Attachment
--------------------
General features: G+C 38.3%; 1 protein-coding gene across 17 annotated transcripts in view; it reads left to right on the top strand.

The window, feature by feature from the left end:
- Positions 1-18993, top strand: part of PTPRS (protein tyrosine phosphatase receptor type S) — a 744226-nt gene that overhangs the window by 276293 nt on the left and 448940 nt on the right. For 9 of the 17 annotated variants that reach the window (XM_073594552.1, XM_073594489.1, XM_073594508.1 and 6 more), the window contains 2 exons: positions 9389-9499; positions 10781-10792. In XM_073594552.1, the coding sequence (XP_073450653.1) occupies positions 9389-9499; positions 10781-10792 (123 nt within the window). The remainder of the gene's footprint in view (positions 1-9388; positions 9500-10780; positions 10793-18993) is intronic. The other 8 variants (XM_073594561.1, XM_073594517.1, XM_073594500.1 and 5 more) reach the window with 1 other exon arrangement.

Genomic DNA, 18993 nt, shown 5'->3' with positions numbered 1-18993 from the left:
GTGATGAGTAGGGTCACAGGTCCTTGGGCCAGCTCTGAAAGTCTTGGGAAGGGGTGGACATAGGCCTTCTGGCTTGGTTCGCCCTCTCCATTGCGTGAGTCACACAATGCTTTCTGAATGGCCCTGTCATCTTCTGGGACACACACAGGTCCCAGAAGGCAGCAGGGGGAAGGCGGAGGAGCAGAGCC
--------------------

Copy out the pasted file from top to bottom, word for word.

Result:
General features: G+C 38.3%; 1 protein-coding gene across 17 annotated transcripts in view; it reads left to right on the top strand.

The window, feature by feature from the left end:
- Positions 1-18993, top strand: part of PTPRS (protein tyrosine phosphatase receptor type S) — a 744226-nt gene that overhangs the window by 276293 nt on the left and 448940 nt on the right. For 9 of the 17 annotated variants that reach the window (XM_073594552.1, XM_073594489.1, XM_073594508.1 and 6 more), the window contains 2 exons: positions 9389-9499; positions 10781-10792. In XM_073594552.1, the coding sequence (XP_073450653.1) occupies positions 9389-9499; positions 10781-10792 (123 nt within the window). The remainder of the gene's footprint in view (positions 1-9388; positions 9500-10780; positions 10793-18993) is intronic. The other 8 variants (XM_073594561.1, XM_073594517.1, XM_073594500.1 and 5 more) reach the window with 1 other exon arrangement.

Genomic DNA, 18993 nt, shown 5'->3' with positions numbered 1-18993 from the left:
GTGATGAGTAGGGTCACAGGTCCTTGGGCCAGCTCTGAAAGTCTTGGGAAGGGGTGGACATAGGCCTTCTGGCTTGGTTCGCCCTCTCCATTGCGTGAGTCACACAATGCTTTCTGAATGGCCCTGTCATCTTCTGGGACACACACAGGTCCCAGAAGGCAGCAGGGGGAAGGCGGAGGAGCAGAGCC